2. Humanity: He had to be man in order to suffer death (Heb. 2:14); be a merciful High Priest (Heb. 2:16-17).

a. Jesus had a true body and a reasonable soul (Lk. 24:39; Heb. 2:14).

b. Jesus is called the “Son of Man” (80x).

c. Jesus became hungry, thirsty, weary; He suffered and died.

d. Jesus had a reasonable soul.

(1). He “increased in wisdom” (Lk. 2:52): He thought, felt sorrow, and was ignorant of the Day of Judgment (Mk. 13:32).


III. Christ is both God and man, in two distinct natures, and one person. Christ is God and man by a personal union of two natures.

A. The two natures in Christ remain distinct (Rom. 1:3; 9:5; Heb. 9:14; 1 Pet. 3:18).

1. Christ had two wills (Lk. 22:42).

2. The one person shed divine blood (Acts 20:28).

B. Christ was, and so will continue to be, God and man for ever: the union was never dissolved (Heb. 7:24).

IV. Application.

A. Use, of knowledge.

1. The biblical Jesus—God and man—alone saves. [See Appendixes D; E]

2. This exclusive teaching of Christ alone as Savior is crucial, as the modern ecumenical movement has fostered the “Universalist” view of salvation, i.e., there is saving truth in all religions for those who are “sincere and earnest.”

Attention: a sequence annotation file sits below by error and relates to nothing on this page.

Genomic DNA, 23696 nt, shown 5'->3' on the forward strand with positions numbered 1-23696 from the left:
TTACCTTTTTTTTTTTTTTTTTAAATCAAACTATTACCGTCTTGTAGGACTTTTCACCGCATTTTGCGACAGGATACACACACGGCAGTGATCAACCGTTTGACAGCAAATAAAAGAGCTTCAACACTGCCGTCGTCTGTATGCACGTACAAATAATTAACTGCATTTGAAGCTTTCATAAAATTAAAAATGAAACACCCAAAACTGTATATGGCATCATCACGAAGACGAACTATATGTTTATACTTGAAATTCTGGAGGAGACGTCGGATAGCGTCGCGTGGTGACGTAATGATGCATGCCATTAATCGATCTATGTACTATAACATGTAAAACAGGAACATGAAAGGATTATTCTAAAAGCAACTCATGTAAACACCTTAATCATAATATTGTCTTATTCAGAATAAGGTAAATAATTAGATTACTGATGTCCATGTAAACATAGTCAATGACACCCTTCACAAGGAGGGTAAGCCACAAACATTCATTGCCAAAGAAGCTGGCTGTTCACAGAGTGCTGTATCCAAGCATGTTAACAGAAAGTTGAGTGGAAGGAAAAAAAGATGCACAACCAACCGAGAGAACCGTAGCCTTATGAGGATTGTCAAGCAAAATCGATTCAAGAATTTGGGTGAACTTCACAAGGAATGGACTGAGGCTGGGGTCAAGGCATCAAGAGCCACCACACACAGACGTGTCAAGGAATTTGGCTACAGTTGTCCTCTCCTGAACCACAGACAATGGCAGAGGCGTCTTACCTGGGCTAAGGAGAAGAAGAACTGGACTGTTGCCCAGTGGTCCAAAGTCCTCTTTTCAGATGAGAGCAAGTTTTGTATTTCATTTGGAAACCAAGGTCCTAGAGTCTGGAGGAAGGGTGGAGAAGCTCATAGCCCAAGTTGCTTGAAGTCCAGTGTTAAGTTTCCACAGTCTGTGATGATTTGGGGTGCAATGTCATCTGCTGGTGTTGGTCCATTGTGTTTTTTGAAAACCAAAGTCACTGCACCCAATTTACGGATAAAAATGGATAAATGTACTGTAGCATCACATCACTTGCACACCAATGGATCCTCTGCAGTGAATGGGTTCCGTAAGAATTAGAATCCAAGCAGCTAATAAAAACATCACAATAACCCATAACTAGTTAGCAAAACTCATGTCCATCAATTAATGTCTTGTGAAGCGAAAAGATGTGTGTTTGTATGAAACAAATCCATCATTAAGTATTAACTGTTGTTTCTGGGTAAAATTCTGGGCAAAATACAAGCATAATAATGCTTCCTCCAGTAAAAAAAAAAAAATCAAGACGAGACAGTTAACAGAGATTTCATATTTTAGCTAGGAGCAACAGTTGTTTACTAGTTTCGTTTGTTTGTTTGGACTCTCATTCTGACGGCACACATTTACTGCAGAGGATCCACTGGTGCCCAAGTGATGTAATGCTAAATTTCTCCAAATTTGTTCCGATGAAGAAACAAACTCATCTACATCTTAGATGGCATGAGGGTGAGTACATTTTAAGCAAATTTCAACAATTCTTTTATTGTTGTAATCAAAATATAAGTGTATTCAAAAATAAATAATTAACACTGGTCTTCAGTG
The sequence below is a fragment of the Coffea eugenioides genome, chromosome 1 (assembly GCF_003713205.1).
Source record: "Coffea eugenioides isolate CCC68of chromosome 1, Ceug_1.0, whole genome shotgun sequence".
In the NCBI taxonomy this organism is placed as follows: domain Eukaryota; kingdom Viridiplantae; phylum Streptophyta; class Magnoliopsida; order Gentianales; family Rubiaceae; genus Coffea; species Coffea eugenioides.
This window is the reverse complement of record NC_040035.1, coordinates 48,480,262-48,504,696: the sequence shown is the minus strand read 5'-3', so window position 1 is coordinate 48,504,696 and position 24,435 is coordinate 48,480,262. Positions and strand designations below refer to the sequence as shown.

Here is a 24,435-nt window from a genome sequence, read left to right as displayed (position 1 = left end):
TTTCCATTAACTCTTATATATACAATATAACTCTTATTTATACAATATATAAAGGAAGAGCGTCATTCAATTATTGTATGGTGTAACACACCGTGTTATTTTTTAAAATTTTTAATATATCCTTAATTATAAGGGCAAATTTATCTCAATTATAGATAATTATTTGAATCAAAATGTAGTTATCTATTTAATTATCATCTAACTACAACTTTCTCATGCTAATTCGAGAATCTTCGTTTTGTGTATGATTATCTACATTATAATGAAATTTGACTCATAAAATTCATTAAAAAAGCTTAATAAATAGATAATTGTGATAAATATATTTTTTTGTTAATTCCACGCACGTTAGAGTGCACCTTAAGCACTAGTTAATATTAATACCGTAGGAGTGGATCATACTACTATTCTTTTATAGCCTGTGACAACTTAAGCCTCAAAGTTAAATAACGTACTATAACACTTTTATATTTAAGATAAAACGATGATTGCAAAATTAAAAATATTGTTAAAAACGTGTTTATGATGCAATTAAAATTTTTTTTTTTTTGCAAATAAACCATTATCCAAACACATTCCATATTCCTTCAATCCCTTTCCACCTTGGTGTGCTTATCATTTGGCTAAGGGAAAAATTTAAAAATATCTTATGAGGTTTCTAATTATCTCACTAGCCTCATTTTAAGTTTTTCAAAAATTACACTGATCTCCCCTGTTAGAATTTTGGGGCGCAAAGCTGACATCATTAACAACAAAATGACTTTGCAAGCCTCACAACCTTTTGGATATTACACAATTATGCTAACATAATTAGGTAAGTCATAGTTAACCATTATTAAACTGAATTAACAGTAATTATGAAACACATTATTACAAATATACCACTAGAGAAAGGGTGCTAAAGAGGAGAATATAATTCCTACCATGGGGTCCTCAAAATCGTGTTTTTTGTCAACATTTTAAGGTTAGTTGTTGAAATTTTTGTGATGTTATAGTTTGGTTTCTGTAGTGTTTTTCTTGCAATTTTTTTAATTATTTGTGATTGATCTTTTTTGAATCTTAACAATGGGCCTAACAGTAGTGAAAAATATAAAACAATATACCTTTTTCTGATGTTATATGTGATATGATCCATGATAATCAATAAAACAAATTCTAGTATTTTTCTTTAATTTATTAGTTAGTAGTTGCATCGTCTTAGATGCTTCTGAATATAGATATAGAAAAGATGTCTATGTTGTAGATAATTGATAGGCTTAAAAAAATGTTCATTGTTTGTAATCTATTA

B. Use, of testing.

1. Do we realize how impious and absurd it is to ascribe any part of man’s redemption to any other than Christ, who in the close of His sufferings said, “It is finished”?

C. Use, of exhortation: sinners and saints.

1. Sinners. All who live and die out of Christ must perish; for there is no other Mediator between God and men but the man Jesus Christ, who gave Himself a ransom for sinners, and invites sinners to come and take the benefits thereof. If you come not to Him your blood is upon your own heads.

2. Saints. Heb. 4:15: “For we do not have a high priest who cannot sympathize with our weaknesses, but was in all points tempted as we are, yet without sin” (emphasis added).

a. Double negative in Greek is stronger than the strongest positive. In English we would say it conveys the superlative or highest degree. We could say the meaning is, “We absolutely do have a high priest who is, who will be, who cannot but be tempted with feeling our infirmities” (Joel Beeke).

b. “Sympathize” (Gk., sumpatheo), to feel sympathy, to commiserate, to have compassion.

(1). Difficult to properly translate into English. Profound phrase, meaning more than “touched” by something (e.g., tragedy in the headlines), but rather to be moved inwardly, affected as one who shares the sorrow. Jesus came to identify with His people. He not only experienced our pains in parallel ways, but He experiences our pain with us. He indwells us and feels with us, “touched with the feeling of our….” He now feels our every trial, sorrow, affliction; enters into our affliction.

c. Upon this basis let us come boldly to the throne of grace (v. 16).

(1). Contrast the high priest only entering into the holy of holies once a year, and after elaborate ritualism, with the believer’s immediate and continual access into the very presence of God.

(2). Christ does not promise us help from suffering, but rather for suffering (cf. Phil. 3:10).

d. See the matchless love of the Son of God to poor sinners.